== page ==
In court: cortisone instead of homeopathy
On March 20, 2012, "dpa" announced that a lawsuit against a doctor from the Paderborn area is pending before the Paderborn District Court. The doctor is accused of giving her patients cortisone-containing medication for years, while her patients believed in homeopathic treatment. A doctor who sent her son to the colleague suspected that the healing success had not been achieved with homeopathic remedies. Suspicious about the very rapid success, she initiated a laboratory test, which revealed residues of an agent containing cortisone. The court has filed lawsuits against more than 50 patients. At the center of the procedure are possible consequential damages from the cortisone used. The prosecutor's allegation is assault and fraud.
The German Central Association of Homeopathic Doctors (DZVhÄ) takes great note of this process. The presumption of innocence naturally applies first of all. If the allegations are confirmed, it is a serious abuse of trust towards the affected patients. So far it is not known whether this is a doctor who has been given an additional title of homeopathy by the Medical Association.
The lawsuits relate to the side effects of cortisone A relevant secondary aspect: The pending lawsuits from the patients apparently relate to the serious side effects that cortisone can cause. This leads to the accusation of physical injury, that of cheating from covert treatment. So do doctors commit physical injury if they accept the possible side effects of Cortson? The dpa mentions in its report: osteoporosis, parchment skin, star diseases on the eye and growth disorders in children. In addition, from a homeopathic perspective, there are concerns about the use of cortisone because suppressing symptoms can result in more serious other symptoms. "Even if we believe that cortisone is used too often, it is generally true that cortisone is a highly effective medicinal product in medical hands," says Cornelia Bajic, first chairwoman of the DZVhÄ, "which is used in some cases - despite these concerns got to."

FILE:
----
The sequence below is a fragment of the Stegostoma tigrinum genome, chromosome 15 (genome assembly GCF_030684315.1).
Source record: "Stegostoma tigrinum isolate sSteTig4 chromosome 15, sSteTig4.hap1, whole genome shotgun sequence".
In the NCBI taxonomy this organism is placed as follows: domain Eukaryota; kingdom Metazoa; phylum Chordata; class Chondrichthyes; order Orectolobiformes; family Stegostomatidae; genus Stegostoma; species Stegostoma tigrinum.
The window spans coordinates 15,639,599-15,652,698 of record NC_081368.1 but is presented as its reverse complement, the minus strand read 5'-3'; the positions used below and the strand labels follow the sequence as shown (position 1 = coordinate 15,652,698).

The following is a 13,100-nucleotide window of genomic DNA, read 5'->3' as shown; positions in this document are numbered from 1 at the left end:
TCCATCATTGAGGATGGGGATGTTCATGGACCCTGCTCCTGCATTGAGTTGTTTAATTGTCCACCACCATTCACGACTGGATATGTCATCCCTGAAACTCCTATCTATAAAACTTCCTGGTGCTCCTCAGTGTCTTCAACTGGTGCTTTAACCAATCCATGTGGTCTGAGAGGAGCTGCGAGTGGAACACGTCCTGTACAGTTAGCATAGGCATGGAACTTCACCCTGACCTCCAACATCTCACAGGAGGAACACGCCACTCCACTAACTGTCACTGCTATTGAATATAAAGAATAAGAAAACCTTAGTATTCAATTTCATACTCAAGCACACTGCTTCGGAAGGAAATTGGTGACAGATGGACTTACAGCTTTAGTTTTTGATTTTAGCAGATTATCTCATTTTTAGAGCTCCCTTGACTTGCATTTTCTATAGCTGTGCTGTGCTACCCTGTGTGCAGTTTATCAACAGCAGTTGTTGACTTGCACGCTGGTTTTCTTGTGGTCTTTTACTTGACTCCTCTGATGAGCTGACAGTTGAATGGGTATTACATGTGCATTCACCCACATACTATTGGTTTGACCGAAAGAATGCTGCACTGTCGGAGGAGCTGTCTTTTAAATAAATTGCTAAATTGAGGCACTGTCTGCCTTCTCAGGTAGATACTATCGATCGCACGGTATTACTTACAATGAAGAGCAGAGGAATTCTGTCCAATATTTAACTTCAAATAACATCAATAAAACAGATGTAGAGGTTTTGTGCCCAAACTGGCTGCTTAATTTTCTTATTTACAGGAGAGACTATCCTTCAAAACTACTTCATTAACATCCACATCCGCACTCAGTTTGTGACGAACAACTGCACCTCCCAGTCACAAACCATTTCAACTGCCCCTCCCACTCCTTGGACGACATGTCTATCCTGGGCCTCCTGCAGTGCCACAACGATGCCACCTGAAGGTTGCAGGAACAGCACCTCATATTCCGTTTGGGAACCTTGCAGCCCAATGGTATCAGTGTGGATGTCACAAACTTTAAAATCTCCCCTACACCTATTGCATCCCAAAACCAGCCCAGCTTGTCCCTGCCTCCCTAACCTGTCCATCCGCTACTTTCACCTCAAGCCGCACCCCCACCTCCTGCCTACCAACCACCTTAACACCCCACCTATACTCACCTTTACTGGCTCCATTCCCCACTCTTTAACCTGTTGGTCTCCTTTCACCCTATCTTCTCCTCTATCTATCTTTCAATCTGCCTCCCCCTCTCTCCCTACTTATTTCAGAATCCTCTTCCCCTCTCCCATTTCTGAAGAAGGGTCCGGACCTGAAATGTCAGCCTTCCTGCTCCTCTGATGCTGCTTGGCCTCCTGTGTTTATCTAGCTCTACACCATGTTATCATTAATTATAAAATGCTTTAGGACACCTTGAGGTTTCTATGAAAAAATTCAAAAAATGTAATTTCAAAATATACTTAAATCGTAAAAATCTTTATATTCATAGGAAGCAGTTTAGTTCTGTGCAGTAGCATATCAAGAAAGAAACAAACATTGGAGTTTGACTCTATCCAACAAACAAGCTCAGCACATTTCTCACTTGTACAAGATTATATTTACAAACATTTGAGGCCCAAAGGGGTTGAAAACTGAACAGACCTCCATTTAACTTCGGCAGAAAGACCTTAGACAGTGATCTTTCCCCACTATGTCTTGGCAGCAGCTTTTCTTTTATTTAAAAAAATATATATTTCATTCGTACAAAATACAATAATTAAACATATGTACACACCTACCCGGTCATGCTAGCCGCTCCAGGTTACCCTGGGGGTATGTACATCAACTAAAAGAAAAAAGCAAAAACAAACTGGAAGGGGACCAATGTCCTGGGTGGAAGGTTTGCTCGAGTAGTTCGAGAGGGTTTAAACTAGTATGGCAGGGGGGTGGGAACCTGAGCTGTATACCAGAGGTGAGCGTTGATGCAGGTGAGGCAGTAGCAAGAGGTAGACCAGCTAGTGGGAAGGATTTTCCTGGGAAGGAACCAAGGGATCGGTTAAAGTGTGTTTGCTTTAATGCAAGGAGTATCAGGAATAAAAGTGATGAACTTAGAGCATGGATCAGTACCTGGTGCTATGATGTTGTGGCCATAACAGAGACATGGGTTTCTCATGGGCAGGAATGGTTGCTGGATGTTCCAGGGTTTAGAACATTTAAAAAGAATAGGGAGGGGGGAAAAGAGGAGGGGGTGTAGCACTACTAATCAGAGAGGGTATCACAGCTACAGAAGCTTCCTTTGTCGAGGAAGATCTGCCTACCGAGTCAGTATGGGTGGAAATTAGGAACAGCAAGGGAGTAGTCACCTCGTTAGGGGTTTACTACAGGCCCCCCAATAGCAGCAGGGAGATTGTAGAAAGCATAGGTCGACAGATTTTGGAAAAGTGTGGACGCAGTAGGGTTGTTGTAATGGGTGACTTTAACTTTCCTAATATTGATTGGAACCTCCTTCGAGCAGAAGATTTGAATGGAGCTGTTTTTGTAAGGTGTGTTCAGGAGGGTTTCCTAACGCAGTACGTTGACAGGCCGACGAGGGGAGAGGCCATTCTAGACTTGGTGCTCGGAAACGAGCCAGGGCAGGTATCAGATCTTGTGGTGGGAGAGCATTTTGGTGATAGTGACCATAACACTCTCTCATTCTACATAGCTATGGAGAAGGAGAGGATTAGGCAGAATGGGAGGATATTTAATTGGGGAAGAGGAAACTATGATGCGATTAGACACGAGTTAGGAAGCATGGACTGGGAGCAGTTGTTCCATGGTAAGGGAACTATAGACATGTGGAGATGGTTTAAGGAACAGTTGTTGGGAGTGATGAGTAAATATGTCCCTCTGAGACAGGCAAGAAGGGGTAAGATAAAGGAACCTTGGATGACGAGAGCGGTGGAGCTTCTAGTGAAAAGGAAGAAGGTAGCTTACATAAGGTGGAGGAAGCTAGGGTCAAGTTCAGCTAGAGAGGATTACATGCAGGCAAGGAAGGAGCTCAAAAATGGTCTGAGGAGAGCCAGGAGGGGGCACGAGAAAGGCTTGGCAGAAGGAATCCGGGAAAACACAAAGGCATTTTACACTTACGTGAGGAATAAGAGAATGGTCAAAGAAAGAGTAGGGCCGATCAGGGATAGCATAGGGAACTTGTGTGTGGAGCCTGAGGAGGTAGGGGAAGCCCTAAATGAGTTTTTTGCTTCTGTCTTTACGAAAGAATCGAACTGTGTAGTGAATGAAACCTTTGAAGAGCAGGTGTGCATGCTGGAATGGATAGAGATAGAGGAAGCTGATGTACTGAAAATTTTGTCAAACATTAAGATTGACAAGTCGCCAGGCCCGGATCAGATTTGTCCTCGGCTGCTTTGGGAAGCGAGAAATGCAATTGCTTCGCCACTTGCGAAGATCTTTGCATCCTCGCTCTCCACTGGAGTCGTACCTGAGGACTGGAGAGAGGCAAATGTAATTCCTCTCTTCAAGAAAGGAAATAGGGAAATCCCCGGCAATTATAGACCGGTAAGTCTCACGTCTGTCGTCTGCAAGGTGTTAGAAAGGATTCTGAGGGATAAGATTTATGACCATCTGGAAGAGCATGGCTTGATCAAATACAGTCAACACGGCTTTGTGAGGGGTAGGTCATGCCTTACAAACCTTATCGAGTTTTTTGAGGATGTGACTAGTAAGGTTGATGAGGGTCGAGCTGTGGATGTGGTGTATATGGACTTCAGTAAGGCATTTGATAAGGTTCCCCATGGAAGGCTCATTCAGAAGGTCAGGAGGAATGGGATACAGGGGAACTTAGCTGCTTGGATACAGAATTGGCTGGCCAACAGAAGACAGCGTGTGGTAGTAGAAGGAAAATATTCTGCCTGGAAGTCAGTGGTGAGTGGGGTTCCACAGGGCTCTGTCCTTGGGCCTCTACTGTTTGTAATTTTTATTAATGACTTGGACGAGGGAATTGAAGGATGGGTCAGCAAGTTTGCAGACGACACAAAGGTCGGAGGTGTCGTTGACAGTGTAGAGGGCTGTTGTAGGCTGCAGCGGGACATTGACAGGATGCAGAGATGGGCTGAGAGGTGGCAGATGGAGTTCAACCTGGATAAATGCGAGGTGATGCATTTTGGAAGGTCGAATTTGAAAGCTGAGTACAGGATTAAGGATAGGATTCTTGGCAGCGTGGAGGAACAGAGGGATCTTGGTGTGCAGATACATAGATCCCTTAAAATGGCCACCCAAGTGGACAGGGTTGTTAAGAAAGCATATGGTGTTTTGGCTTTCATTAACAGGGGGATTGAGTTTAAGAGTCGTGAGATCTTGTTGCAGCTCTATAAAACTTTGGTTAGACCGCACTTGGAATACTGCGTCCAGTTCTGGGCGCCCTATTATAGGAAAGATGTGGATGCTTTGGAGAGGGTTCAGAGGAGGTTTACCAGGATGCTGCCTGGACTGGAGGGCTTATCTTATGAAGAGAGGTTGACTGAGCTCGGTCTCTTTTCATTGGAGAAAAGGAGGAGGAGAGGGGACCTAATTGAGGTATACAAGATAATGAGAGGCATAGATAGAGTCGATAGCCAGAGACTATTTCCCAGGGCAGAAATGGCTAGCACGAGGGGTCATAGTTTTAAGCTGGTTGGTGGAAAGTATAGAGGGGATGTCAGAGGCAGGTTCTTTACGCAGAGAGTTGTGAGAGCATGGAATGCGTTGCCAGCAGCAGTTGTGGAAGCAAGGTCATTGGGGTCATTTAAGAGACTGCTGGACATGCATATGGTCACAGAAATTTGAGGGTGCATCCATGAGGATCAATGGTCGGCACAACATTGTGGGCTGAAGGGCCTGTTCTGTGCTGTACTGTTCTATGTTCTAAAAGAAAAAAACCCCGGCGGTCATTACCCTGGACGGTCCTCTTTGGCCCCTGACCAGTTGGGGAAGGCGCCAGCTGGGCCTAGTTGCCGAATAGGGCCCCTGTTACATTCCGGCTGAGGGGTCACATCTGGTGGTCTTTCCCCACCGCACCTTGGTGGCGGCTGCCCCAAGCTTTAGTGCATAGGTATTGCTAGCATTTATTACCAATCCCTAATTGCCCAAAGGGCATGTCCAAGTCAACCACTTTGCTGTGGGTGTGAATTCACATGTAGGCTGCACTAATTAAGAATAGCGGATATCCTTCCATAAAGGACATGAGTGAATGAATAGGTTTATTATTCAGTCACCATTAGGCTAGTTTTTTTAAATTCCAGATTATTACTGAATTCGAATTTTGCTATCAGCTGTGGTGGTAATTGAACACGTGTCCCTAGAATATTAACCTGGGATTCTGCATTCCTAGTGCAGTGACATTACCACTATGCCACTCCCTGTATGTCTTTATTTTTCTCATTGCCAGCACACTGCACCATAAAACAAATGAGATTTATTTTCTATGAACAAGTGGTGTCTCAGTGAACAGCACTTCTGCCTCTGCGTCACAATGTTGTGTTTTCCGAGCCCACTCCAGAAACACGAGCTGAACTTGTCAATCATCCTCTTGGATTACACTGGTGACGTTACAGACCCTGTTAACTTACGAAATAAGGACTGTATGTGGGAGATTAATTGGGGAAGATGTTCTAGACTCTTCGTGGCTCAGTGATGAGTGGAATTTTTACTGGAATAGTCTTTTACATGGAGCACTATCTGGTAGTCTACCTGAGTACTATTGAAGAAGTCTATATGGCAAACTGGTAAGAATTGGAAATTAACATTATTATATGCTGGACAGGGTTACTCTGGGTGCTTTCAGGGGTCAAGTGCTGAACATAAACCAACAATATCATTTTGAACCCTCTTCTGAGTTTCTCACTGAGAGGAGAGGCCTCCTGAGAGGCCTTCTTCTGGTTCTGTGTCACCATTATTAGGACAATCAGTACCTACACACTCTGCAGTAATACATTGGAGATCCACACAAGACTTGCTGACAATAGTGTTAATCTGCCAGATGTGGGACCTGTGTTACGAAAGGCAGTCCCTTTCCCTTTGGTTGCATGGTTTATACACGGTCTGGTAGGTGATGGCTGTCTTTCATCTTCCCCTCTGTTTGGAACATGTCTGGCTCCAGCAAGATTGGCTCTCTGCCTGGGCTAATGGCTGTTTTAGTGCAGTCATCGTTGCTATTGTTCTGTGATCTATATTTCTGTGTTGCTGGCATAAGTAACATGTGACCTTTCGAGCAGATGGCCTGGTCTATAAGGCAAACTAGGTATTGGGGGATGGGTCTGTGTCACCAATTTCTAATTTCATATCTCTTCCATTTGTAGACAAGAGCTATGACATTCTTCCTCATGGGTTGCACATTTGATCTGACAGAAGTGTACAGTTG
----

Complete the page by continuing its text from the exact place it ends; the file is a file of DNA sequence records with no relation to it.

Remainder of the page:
In any case, the use of this agent without the patient's knowledge is questionable, but also the use in self-treatment. Cortisone is found in several over-the-counter medicines; some of which are even advertised on television. "The prescription-free nature of cortisone - also when used locally as an ointment - must be checked," suggests Cornelia Bajic. The majority of the side effects mentioned can only occur when taken orally. But at least cortisone causes permanent damage to the skin even when used locally - not to mention the concerns about the suppression of symptoms. (pm)